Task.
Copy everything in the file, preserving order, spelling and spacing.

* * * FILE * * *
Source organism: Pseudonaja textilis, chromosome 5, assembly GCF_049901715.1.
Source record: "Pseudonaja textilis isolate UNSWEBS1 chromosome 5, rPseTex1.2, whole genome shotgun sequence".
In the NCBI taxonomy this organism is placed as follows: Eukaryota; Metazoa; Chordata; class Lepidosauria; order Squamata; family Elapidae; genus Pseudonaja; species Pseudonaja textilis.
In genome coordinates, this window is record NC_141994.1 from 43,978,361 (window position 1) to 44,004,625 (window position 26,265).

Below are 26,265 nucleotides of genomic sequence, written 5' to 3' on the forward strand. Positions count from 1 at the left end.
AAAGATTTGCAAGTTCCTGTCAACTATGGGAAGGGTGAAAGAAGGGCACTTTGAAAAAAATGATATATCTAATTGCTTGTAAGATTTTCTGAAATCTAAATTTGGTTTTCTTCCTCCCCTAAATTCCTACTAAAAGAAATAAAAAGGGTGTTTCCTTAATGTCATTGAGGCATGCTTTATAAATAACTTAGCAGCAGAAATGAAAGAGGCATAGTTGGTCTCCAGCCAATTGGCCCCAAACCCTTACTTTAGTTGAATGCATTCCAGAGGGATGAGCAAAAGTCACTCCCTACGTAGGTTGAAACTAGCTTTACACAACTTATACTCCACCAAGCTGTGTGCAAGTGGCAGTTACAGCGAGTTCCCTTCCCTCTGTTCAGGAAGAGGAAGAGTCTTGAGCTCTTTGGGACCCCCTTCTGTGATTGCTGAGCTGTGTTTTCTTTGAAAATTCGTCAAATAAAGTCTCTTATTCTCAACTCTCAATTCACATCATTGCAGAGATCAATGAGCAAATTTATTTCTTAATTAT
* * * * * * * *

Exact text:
Source organism: Pseudonaja textilis, chromosome 5, assembly GCF_049901715.1.
Source record: "Pseudonaja textilis isolate UNSWEBS1 chromosome 5, rPseTex1.2, whole genome shotgun sequence".
In the NCBI taxonomy this organism is placed as follows: Eukaryota; Metazoa; Chordata; class Lepidosauria; order Squamata; family Elapidae; genus Pseudonaja; species Pseudonaja textilis.
In genome coordinates, this window is record NC_141994.1 from 43,978,361 (window position 1) to 44,004,625 (window position 26,265).

Below are 26,265 nucleotides of genomic sequence, written 5' to 3' on the forward strand. Positions count from 1 at the left end.
AAAGATTTGCAAGTTCCTGTCAACTATGGGAAGGGTGAAAGAAGGGCACTTTGAAAAAAATGATATATCTAATTGCTTGTAAGATTTTCTGAAATCTAAATTTGGTTTTCTTCCTCCCCTAAATTCCTACTAAAAGAAATAAAAAGGGTGTTTCCTTAATGTCATTGAGGCATGCTTTATAAATAACTTAGCAGCAGAAATGAAAGAGGCATAGTTGGTCTCCAGCCAATTGGCCCCAAACCCTTACTTTAGTTGAATGCATTCCAGAGGGATGAGCAAAAGTCACTCCCTACGTAGGTTGAAACTAGCTTTACACAACTTATACTCCACCAAGCTGTGTGCAAGTGGCAGTTACAGCGAGTTCCCTTCCCTCTGTTCAGGAAGAGGAAGAGTCTTGAGCTCTTTGGGACCCCCTTCTGTGATTGCTGAGCTGTGTTTTCTTTGAAAATTCGTCAAATAAAGTCTCTTATTCTCAACTCTCAATTCACATCATTGCAGAGATCAATGAGCAAATTTATTTCTTAATTAT